GDP says maximizing economic gain always makes us better off. Bhutan, in contrast, operates the model of Gross National Happiness (GNH). GNH measures social and ecological effects of decision-making on par with economic effects. GNH is as unlikely a development in human history as the last Bhutanese king who, in 2008, imposed democracy upon subjects lamenting the end of his benevolent rule. Under GNH, from 1960 to 2011, when the rest of the world experienced unprecedented deforestation, Bhutan grew its forest cover from 45 percent to 72 percent of its total land area.
J. Natranjan, the Minister of Environment and Forests of India, said that a new economic paradigm is “utterly fundamental to the survival of the human race.” The ever diplomatic U.N. Secretary General Ban Ki Moon added his support to the gathering, stating, “Social, economic, and environmental well-being are indivisible.” American economist Joseph Stiglitz chimed in with, “What you measure affects what you do.”
At the end of the conference, Thinley committed to continuing this discussion at the Rio+20 Earth Summit in June, where leaders will gather to hash out the vision of a sustainable 21st century economy. Abbot Roshi Joan Halifax made an inspiring call for more youth participation in these discussions.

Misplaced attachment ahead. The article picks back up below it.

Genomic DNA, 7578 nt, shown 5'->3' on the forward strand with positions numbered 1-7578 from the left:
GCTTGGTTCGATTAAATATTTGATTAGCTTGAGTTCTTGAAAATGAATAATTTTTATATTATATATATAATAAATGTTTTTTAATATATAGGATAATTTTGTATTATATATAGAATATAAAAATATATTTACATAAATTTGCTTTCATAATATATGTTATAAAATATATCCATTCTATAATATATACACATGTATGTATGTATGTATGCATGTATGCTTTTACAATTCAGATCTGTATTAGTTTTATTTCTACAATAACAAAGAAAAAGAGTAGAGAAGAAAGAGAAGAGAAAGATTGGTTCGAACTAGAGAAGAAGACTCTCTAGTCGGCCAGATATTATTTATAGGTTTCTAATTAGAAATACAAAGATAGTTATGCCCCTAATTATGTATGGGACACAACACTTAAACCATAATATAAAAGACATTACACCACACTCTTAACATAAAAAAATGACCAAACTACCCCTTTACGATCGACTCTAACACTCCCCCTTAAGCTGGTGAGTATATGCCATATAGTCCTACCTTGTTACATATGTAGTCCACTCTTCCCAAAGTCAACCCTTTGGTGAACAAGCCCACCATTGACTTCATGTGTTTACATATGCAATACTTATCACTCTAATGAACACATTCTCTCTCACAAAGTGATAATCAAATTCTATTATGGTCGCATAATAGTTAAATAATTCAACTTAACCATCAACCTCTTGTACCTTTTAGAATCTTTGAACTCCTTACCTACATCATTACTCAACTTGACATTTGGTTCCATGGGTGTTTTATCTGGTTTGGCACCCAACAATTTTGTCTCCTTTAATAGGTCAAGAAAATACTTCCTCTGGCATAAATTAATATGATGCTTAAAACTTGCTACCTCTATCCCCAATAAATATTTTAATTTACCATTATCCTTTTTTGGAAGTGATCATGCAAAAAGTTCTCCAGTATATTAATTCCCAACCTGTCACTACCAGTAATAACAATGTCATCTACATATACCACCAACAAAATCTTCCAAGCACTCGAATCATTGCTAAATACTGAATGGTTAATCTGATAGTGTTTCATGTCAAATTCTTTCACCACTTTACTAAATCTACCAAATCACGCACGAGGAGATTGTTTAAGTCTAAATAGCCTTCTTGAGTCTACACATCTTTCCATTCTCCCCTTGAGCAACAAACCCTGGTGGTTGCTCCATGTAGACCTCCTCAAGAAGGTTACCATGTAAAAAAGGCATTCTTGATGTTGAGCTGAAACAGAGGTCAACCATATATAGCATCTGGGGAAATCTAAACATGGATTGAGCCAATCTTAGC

But, so what? Lots of words, lots of ideas, lots of names and too many fancy titles. Why does this matter?
As a young person burned by hope, it is hard to have any faith in grand solutions or over-arching strategies. Still, as long as we measure success by GDP alone, environmental and social concerns will always remain less important than economic concerns — until we reach the point of crisis.
Is Gross National Happiness the solution? Is it realistically achievable in this country? Maybe it is and our society becomes healthier and happier for it. Maybe it isn’t.
But either way, taking the GNH argument seriously puts increased pressure on the people defending our current economic model, its market failures, and our fundamentally unsustainable growth path. The more we gather to imagine a better future and a better economy, the more legitimate and politically potent our solutions become.
Since the failed climate talks in Copenhagen in 2009, the most rational visions for our future have all been depressing, and the environmental movement has been in disarray. Perhaps the next big step for the movement is collectively imagining, articulating, and implementing a just and sustainable economy.
It’s easy to be cynical. My generation will inherit a world destabilized by increasingly severe climatic events and a natural world strained to provide for billions of new humans. We will live to watch small island countries sink into the sea, and climate refugees struggle for survival.
But a global conversation has begun that has clear relevance to what’s being discussed here-and-now at the grassroots level across the country. This spring, why not smile in the face of fear and join millions of others in imagining and articulating an economy that makes us all happier?